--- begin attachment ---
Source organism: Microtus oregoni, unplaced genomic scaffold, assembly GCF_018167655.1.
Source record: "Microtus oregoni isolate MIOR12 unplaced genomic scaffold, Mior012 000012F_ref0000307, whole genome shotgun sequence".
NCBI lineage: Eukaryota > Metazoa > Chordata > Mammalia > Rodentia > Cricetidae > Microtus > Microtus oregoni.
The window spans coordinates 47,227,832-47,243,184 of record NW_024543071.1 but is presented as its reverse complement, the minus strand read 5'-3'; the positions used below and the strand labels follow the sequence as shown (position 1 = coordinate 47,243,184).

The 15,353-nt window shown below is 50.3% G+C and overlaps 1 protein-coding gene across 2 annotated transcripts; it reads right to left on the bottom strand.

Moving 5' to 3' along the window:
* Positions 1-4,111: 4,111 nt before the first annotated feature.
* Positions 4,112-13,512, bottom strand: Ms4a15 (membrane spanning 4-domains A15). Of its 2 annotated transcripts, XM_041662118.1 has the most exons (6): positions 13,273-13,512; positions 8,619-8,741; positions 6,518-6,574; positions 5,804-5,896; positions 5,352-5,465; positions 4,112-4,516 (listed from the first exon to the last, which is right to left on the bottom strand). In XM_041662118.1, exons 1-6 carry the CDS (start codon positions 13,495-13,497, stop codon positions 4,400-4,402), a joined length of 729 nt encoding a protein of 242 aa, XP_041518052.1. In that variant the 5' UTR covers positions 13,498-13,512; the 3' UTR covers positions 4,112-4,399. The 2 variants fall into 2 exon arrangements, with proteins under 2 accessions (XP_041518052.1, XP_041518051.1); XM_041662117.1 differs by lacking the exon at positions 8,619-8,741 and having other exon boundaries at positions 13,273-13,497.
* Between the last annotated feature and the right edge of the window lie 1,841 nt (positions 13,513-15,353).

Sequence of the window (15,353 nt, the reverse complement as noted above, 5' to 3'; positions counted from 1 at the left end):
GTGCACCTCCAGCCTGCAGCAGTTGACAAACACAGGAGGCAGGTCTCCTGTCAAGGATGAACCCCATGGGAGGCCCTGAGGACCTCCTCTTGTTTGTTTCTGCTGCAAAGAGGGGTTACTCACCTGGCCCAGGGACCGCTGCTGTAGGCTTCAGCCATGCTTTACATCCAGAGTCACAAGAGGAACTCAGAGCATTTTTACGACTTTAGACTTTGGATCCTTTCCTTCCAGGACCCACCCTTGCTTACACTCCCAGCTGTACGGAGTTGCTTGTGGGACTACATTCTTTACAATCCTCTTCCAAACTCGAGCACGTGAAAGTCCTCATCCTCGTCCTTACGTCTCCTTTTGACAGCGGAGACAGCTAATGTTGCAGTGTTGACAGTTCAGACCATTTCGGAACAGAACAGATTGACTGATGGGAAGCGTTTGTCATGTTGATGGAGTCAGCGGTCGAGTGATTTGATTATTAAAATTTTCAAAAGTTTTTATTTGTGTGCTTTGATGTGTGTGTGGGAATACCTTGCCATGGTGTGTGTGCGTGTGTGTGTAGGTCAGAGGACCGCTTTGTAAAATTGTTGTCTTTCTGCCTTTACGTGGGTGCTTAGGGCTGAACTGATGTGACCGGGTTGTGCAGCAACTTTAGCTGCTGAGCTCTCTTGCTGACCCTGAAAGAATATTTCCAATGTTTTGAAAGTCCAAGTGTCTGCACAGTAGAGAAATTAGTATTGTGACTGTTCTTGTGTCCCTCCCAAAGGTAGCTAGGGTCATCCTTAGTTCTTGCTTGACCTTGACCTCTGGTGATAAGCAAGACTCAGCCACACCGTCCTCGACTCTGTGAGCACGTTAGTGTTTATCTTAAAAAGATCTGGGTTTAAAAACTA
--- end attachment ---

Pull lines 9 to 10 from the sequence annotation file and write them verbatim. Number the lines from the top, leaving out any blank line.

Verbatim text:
* Between the last annotated feature and the right edge of the window lie 1,841 nt (positions 13,513-15,353).

Sequence of the window (15,353 nt, the reverse complement as noted above, 5' to 3'; positions counted from 1 at the left end):